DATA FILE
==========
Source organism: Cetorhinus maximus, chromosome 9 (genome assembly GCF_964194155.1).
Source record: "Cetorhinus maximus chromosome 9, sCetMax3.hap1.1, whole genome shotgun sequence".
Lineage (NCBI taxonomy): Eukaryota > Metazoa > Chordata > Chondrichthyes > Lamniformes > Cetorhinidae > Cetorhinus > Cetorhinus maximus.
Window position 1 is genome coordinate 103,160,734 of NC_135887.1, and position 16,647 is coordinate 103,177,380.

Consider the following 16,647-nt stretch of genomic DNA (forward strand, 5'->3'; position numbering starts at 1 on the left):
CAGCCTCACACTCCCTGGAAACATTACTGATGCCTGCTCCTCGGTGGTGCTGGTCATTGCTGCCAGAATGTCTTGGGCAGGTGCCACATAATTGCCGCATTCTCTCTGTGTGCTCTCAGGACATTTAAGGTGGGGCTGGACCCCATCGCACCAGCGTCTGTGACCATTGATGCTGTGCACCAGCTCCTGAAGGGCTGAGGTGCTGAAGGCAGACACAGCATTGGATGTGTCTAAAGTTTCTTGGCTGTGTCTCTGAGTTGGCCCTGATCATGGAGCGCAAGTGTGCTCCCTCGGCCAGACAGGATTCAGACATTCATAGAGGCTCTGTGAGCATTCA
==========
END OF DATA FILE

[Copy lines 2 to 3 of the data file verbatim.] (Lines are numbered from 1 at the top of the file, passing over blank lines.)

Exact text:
Source record: "Cetorhinus maximus chromosome 9, sCetMax3.hap1.1, whole genome shotgun sequence".
Lineage (NCBI taxonomy): Eukaryota > Metazoa > Chordata > Chondrichthyes > Lamniformes > Cetorhinidae > Cetorhinus > Cetorhinus maximus.